Residences: opening practice

by Paolo Mele

The reasoning on residency support policies and on the different models in place have been the subject, for some time now, of discussion and debate with various public and private, national and international actors, first and foremost with the Directorate General for Contemporary Creativity of the Ministry of Culture.

The starting consideration concerns the scarcity of resources dedicated to the residency sector, especially in reference to that which is outside the live performance sector. On the one hand, there is a strong and frequent reference to forms of transdisciplinarity, but on the other hand there is still a lack of adequate forms of support and funding that are also able to go beyond the dichotomy ‘live performances’ versus other disciplinary fields.

A discourse on the development and support policies of residencies needs to place the figure of the artist at the centre. Residencies arise, in fact, as a necessity of the artist and work in neighbouring, fragile or otherwise weak territories, precisely because within weaknesses are created those margins of expression and freedom that characterise some territories more than others (e.g. small towns vs. gentrified cities). It is also necessary to find forms of support in order to be able to cover, from a territorial point of view, not only models that may be more sustainable (because within large cities one is also able to create a system of a business model that is more compensated by the private commercial collateral), but also to be able to compensate for these situations of weakness.

The residency is characterised as a practice of openness towards the ‘other’ and this ‘other’ is often the communities present in the various territories. Here, a question also emerges on the link with territories: on the one hand, in the production centres, a more solitary work within the space emerges, by virtue of the fact that one of the main needs of the artist is to research freely. How and to what extent this research should intersect with territories or people is a question to be investigated. In any case, the centrality and independence of the artist is reaffirmed as a founding element of the practice of directing. On the other hand, in the territories, community and site-specific practices are exalted.

Returning to the experience of support for the performing arts, we can and must think of opening a channel of comparison and dialogue with the institutions and with the Directorate General for Contemporary Creativity precisely to favour or hypothesise new support models, also in dialogue with the Regions and going beyond the formalism of calls for tenders. In this regard, if we were to stop at the formalism of calls for tenders, many organisations would probably not be able to recover the necessary resources, and therefore within the institutional links and structures it is necessary to go back to models that can help, in this very uncertain phase, to create a support mechanism for residencies. Without prejudice to the need to keep a dialogue open to identify possible forms of collaboration. Not least because resources are few, sometimes centralised on a few subjects, and even more often oriented towards investment in assets rather than management. Generally, in fact, where there are funds earmarked for management, these are limited to a start-up phase and do not provide follow up and support for the consolidation phase. Going deeper into this part of the venue, it is interesting to assess the models and dynamics concerning the city of Milano. What are the methods of management and to what extent is it desirable to generate a convergence, a dialogue, between public and private? At the moment, rather than thinking of an exclusive management of things by the public or private sector, the public-private partnership model has been initiated and launched; this could be a path to follow and use to negotiate and renegotiate, on both sides, the forms of support for residences in general and/or the spaces that support residences.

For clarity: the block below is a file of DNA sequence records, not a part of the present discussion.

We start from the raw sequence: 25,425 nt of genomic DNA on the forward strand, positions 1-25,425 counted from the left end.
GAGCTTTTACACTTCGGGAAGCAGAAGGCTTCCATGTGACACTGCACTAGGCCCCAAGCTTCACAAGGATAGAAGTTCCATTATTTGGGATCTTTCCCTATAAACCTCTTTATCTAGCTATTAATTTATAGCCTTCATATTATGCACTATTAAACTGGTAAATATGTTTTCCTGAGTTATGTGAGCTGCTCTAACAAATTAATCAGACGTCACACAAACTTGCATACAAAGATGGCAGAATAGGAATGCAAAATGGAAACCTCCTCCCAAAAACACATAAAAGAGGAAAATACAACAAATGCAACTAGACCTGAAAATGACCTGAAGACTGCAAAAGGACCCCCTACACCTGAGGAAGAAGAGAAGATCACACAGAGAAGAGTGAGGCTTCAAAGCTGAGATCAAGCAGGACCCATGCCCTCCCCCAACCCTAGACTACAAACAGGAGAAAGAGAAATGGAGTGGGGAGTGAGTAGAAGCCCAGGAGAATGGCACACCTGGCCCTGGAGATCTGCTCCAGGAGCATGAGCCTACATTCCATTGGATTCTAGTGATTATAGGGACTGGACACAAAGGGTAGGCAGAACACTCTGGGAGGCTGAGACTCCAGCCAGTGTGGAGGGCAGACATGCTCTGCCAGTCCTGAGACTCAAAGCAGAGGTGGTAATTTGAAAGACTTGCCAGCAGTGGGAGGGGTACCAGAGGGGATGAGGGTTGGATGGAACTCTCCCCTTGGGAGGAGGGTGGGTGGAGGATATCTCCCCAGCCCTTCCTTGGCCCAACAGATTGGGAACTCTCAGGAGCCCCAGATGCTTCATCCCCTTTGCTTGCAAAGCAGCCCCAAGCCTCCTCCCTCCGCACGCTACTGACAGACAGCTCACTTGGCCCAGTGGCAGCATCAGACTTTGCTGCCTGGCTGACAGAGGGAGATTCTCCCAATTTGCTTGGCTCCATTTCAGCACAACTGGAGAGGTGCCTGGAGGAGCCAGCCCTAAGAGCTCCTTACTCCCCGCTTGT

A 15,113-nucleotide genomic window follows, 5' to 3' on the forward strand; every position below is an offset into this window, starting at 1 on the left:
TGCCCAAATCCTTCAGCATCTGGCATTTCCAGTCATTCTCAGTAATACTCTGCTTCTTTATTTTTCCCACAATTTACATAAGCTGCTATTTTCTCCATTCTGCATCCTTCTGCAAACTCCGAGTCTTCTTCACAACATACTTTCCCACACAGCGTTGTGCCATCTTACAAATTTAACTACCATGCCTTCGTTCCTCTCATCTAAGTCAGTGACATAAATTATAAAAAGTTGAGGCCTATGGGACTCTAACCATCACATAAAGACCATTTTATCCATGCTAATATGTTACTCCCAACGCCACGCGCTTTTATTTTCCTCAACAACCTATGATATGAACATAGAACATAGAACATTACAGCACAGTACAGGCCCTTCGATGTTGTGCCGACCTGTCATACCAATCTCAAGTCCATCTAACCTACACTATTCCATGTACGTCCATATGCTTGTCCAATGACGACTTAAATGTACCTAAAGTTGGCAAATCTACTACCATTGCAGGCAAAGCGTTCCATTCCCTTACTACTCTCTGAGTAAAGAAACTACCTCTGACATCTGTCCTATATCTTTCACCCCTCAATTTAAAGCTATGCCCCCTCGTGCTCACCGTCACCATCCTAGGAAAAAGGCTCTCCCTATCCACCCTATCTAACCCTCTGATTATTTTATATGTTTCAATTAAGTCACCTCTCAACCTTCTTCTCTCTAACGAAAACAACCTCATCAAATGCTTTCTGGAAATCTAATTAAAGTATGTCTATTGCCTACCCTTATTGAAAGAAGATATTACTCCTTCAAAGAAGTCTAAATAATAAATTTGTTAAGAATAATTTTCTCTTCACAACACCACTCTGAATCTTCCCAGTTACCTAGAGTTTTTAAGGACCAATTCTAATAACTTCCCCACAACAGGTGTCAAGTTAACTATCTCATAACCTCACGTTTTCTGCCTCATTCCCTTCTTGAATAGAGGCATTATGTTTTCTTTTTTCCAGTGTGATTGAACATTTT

Then two other issues arise: research is an indispensable element of residency processes and in Italy those who do research are generally and mainly universities. On the one hand, there is a strong analogy between the residency model and that of the university; on the other hand, the dialogue between these two dimensions, especially at the Italian level, is difficult to establish. Therefore, certainly from this perspective there are margins to try to create new connections also on the basis of European experiences and practice-based forms of PhDs.

Finally, a consideration on the bureaucracy that harnesses and slows down many processes of collaboration and project development: we need to become promoters and implementers of a creative bureaucracy, a mode of work and action that is also being developed in Italy and in Europe as a discussion table¹. The idea is to try to force the meshes of bureaucracy within its limits, and this obviously entails an in-depth knowledge of it. What emerges is how there is a need, but also, at the same time, a delineated field of action within which professionally advanced actors move and are able to draw strategic lines that are clear and defined. It is essential to continue to nurture this constellation of actors to ensure that survival does not prevail over a vision of a possible future.


¹ creativebureaucracy.org

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